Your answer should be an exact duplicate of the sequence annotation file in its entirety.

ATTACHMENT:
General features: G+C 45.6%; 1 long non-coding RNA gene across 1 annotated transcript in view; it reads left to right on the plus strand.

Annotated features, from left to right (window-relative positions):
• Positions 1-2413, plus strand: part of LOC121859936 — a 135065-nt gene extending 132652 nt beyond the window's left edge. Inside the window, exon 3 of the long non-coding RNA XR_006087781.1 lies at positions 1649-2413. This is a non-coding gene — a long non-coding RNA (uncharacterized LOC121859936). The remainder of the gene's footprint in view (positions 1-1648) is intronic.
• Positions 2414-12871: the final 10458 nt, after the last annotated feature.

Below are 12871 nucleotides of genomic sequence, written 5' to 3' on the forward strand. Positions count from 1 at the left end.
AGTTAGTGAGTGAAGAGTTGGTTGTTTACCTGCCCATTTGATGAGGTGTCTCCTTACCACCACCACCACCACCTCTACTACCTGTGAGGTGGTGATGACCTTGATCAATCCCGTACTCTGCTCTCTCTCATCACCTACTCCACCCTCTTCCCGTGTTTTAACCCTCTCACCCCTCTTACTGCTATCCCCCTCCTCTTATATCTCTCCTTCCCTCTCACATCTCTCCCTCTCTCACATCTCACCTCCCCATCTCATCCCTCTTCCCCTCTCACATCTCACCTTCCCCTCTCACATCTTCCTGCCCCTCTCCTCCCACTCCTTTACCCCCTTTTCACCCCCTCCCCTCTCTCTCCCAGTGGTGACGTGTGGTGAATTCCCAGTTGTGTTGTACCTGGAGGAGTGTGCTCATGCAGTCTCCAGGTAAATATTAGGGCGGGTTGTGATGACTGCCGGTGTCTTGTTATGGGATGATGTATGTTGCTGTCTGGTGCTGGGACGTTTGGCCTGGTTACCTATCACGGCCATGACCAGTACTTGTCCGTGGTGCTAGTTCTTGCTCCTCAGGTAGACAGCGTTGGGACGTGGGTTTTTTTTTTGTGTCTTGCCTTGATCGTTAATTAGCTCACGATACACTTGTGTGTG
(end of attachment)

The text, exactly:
General features: G+C 45.6%; 1 long non-coding RNA gene across 1 annotated transcript in view; it reads left to right on the plus strand.

Annotated features, from left to right (window-relative positions):
• Positions 1-2413, plus strand: part of LOC121859936 — a 135065-nt gene extending 132652 nt beyond the window's left edge. Inside the window, exon 3 of the long non-coding RNA XR_006087781.1 lies at positions 1649-2413. This is a non-coding gene — a long non-coding RNA (uncharacterized LOC121859936). The remainder of the gene's footprint in view (positions 1-1648) is intronic.
• Positions 2414-12871: the final 10458 nt, after the last annotated feature.

Below are 12871 nucleotides of genomic sequence, written 5' to 3' on the forward strand. Positions count from 1 at the left end.
AGTTAGTGAGTGAAGAGTTGGTTGTTTACCTGCCCATTTGATGAGGTGTCTCCTTACCACCACCACCACCACCTCTACTACCTGTGAGGTGGTGATGACCTTGATCAATCCCGTACTCTGCTCTCTCTCATCACCTACTCCACCCTCTTCCCGTGTTTTAACCCTCTCACCCCTCTTACTGCTATCCCCCTCCTCTTATATCTCTCCTTCCCTCTCACATCTCTCCCTCTCTCACATCTCACCTCCCCATCTCATCCCTCTTCCCCTCTCACATCTCACCTTCCCCTCTCACATCTTCCTGCCCCTCTCCTCCCACTCCTTTACCCCCTTTTCACCCCCTCCCCTCTCTCTCCCAGTGGTGACGTGTGGTGAATTCCCAGTTGTGTTGTACCTGGAGGAGTGTGCTCATGCAGTCTCCAGGTAAATATTAGGGCGGGTTGTGATGACTGCCGGTGTCTTGTTATGGGATGATGTATGTTGCTGTCTGGTGCTGGGACGTTTGGCCTGGTTACCTATCACGGCCATGACCAGTACTTGTCCGTGGTGCTAGTTCTTGCTCCTCAGGTAGACAGCGTTGGGACGTGGGTTTTTTTTTTGTGTCTTGCCTTGATCGTTAATTAGCTCACGATACACTTGTGTGTG